Pier2 is a newer attraction, but extremely popular both for locals and visitors. Located right along the waterfront, the reclaimed warehouses are now home to art galleries, venues and shops. On any given weekend evening, the port is filled with pedestrians and street vendors. In addition to all the art exhibitions and event programming that draws people in, there are trendy cafés, restaurants, bars and shops featuring local artisans. From the outdoor promenade, you get great views of the city on one side and the sunset over the sea on the other.
Liuhe Night Market is one of the most popular night markets in the city that has had an established presence in the city for decades. Though it has shrunk over the years, it’s still a lively scene every night with plenty of street food to choose from and nostalgic night market games to partake in. The central location makes it easily accessible by public transportation and a popular stop for tourists.
Weiwuying is a metropolitan park and the National Kaohsiung Center for the Arts in the heart of Kaohsiung, and as of 2020, is the biggest “under one roof” art venue in the world. The architecture is sleek and modern, but complementary to the land it occupies, reflecting the organic composition of the banyan trees that are local to the area. While it is a renowned venue for a variety of performing arts, it is also a beautiful public space and built in a way to be a part of everyday life for Kaohsiung residents as much as it is a destination for the arts.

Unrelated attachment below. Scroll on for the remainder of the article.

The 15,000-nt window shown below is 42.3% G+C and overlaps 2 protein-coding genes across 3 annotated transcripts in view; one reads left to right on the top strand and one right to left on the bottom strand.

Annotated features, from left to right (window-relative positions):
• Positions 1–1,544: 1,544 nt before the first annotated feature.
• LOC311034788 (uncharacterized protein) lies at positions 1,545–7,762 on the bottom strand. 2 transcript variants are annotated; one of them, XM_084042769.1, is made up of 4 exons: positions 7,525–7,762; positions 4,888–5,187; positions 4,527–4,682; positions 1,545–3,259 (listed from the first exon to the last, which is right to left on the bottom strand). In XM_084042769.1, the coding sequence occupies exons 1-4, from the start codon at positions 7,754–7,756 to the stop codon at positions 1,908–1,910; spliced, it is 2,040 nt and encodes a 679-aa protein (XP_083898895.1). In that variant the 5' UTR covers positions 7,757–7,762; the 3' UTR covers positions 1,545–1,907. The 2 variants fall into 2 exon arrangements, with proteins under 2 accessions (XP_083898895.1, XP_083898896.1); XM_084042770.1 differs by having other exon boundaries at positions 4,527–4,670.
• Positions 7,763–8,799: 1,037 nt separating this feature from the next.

Located a short distance away from the HSR station in Zuoying, the Tiger and Dragon Pagoda are probably the most Instagrammed landmarks in the whimsical Lotus Pond. The colorful pagodas are connected to the land by a zigzag pathway that leads into the mouth of a dragon for one pagoda and a tiger for the other (you enter from the dragon and exist from the tiger). Along the perimeter of the pond are other popular statues and temples, making it a photogenic attraction and a fun, interactive one for families.
Perched up on a hill overlooking Sizihwan, the British Consulate at Takow is a historic building that offers panoramic view of the city and Cijin and is particularly popular around sunset. As the name alludes, the brick building was once a British consulate in the late 1800s. Today, it’s a heritage museum with historic exhibitions, a cafe with afternoon tea and a rose garden. On either side there are scenic stairways that connect the consulate to the sea level.